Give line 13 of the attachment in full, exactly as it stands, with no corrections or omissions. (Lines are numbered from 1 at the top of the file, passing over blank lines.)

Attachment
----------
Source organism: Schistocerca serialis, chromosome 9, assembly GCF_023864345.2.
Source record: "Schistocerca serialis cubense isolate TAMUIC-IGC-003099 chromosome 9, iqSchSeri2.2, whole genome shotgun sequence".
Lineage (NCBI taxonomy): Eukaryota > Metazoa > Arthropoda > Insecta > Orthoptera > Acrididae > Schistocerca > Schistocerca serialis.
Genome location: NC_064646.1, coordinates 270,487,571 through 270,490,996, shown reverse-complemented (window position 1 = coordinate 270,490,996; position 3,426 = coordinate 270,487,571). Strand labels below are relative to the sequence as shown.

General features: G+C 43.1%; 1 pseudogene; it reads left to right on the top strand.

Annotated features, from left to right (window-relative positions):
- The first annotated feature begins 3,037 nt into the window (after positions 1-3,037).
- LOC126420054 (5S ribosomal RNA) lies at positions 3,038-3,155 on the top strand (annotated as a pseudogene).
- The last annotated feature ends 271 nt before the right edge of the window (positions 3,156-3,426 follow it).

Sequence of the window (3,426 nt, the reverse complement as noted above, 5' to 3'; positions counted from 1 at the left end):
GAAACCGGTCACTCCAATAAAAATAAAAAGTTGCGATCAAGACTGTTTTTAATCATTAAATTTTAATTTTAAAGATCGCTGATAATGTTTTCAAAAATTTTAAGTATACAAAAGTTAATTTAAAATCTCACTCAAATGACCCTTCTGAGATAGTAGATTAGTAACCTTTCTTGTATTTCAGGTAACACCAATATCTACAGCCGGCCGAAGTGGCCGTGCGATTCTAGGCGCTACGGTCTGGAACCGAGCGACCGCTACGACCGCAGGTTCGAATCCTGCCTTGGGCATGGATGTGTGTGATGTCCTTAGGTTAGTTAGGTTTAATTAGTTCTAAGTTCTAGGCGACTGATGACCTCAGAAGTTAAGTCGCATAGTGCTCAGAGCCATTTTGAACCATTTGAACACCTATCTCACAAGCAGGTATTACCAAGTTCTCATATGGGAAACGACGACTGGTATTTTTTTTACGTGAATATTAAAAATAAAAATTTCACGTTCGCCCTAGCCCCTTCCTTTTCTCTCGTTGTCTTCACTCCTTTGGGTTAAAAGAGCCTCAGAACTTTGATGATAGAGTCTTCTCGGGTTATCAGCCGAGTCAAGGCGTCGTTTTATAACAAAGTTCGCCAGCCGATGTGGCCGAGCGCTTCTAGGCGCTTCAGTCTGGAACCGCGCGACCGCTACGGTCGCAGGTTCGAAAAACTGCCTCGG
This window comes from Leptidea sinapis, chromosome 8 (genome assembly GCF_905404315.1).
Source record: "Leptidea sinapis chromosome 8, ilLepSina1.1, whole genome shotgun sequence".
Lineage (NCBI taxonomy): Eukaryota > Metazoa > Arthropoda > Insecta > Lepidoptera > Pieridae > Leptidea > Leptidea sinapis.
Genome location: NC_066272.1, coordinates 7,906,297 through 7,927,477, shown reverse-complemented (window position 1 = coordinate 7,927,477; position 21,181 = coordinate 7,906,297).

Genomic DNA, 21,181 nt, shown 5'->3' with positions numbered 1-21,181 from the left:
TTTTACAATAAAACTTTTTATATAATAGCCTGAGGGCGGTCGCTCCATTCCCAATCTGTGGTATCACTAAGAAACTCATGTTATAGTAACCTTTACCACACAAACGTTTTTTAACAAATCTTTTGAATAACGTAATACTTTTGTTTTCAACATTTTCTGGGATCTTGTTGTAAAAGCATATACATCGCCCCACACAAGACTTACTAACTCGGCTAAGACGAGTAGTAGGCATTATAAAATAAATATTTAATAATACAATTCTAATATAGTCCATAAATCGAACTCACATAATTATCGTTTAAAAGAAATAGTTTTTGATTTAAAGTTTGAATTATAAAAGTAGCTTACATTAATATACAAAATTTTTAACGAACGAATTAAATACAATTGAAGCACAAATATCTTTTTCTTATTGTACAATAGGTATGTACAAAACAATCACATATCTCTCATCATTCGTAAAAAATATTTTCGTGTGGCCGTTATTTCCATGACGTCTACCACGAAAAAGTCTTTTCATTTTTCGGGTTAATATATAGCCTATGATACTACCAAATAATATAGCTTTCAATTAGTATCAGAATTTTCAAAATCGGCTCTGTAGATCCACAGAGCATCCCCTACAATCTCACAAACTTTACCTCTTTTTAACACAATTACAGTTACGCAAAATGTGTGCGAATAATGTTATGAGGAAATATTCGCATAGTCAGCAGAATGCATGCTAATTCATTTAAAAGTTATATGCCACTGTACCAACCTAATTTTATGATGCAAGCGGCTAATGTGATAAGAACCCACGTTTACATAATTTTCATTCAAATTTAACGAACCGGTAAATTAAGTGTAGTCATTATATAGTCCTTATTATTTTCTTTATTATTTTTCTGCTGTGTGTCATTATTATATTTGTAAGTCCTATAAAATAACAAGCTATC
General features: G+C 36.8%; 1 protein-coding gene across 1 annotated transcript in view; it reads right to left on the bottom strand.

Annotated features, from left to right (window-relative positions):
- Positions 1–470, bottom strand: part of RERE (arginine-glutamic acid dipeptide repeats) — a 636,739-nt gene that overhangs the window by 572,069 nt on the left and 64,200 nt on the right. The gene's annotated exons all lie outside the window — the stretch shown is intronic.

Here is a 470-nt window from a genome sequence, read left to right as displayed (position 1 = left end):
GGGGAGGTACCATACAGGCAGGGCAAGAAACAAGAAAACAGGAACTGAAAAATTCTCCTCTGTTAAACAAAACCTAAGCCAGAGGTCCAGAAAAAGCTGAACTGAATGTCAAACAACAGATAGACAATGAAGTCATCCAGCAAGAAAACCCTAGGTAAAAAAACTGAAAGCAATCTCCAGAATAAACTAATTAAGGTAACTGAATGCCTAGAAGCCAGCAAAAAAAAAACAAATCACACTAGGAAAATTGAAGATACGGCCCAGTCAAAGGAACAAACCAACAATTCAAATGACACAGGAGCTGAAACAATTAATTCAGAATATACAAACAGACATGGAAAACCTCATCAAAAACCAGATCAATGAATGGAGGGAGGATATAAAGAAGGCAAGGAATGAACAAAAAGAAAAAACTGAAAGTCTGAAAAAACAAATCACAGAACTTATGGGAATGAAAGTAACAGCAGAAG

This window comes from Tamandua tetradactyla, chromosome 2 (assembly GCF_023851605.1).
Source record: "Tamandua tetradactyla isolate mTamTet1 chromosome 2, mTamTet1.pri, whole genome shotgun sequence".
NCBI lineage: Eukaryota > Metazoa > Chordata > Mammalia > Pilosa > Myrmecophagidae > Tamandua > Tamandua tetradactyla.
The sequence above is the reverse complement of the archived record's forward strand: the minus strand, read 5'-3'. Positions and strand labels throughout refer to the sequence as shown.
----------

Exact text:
Source record: "Leptidea sinapis chromosome 8, ilLepSina1.1, whole genome shotgun sequence".